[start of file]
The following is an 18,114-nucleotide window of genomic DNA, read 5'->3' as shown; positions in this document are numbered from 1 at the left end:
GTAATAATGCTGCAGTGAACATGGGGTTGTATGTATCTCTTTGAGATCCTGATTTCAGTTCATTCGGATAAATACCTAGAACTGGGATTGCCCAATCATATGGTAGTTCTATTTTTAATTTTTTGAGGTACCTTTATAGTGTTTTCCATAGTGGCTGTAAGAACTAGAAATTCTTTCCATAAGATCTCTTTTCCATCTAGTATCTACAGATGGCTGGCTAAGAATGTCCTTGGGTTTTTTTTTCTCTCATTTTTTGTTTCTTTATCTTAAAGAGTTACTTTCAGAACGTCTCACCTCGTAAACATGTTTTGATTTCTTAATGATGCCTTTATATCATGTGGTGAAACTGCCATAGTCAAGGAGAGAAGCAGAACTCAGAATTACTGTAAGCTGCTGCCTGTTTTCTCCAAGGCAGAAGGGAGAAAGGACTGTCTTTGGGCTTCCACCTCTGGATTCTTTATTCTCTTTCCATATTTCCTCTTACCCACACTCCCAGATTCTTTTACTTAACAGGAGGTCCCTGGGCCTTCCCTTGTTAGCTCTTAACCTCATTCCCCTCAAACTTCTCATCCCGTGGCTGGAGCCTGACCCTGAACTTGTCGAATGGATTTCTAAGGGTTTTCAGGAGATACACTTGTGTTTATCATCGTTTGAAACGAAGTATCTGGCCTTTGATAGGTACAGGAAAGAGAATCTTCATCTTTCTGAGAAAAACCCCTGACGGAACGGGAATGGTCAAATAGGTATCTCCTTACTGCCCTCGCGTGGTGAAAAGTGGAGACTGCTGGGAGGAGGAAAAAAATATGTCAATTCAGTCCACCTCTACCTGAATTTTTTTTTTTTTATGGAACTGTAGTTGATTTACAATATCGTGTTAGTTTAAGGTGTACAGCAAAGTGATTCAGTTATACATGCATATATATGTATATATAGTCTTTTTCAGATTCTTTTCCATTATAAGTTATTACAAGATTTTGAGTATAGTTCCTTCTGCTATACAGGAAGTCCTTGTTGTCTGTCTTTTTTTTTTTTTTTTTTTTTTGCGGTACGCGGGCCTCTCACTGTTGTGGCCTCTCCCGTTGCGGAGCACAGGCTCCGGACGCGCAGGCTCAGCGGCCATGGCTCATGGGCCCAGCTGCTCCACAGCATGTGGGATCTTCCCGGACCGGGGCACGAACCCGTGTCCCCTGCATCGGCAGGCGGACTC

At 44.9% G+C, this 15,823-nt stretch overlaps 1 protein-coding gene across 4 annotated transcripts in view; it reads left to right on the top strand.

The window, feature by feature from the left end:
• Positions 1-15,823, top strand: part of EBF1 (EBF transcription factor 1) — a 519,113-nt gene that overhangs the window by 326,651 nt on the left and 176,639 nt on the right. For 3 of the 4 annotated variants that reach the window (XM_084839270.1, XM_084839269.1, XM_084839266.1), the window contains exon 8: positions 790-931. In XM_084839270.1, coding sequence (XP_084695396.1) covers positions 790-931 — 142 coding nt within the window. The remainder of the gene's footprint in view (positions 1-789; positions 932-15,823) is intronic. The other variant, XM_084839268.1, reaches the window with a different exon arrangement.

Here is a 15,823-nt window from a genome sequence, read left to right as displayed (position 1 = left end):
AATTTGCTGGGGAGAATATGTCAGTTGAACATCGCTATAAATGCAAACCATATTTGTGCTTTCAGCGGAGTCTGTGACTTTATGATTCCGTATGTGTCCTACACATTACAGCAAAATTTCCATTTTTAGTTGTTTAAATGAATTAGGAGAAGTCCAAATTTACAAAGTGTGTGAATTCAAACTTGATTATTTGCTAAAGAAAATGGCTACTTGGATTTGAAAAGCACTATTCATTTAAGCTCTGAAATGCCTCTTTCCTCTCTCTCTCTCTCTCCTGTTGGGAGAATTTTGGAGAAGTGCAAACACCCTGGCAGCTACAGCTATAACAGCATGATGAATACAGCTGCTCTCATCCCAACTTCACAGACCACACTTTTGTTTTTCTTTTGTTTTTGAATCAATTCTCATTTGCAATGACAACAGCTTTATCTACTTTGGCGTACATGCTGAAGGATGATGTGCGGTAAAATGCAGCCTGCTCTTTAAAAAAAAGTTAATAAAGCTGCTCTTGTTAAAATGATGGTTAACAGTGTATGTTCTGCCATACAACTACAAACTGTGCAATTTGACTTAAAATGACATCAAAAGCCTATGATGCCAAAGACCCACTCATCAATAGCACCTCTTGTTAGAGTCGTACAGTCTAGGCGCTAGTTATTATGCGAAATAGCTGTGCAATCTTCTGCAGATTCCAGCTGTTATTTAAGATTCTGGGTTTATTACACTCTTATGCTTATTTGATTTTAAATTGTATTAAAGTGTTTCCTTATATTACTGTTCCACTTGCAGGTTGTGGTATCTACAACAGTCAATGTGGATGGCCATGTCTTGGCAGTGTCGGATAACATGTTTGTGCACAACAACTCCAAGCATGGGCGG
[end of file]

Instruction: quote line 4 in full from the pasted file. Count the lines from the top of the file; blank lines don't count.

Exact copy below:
The window, feature by feature from the left end: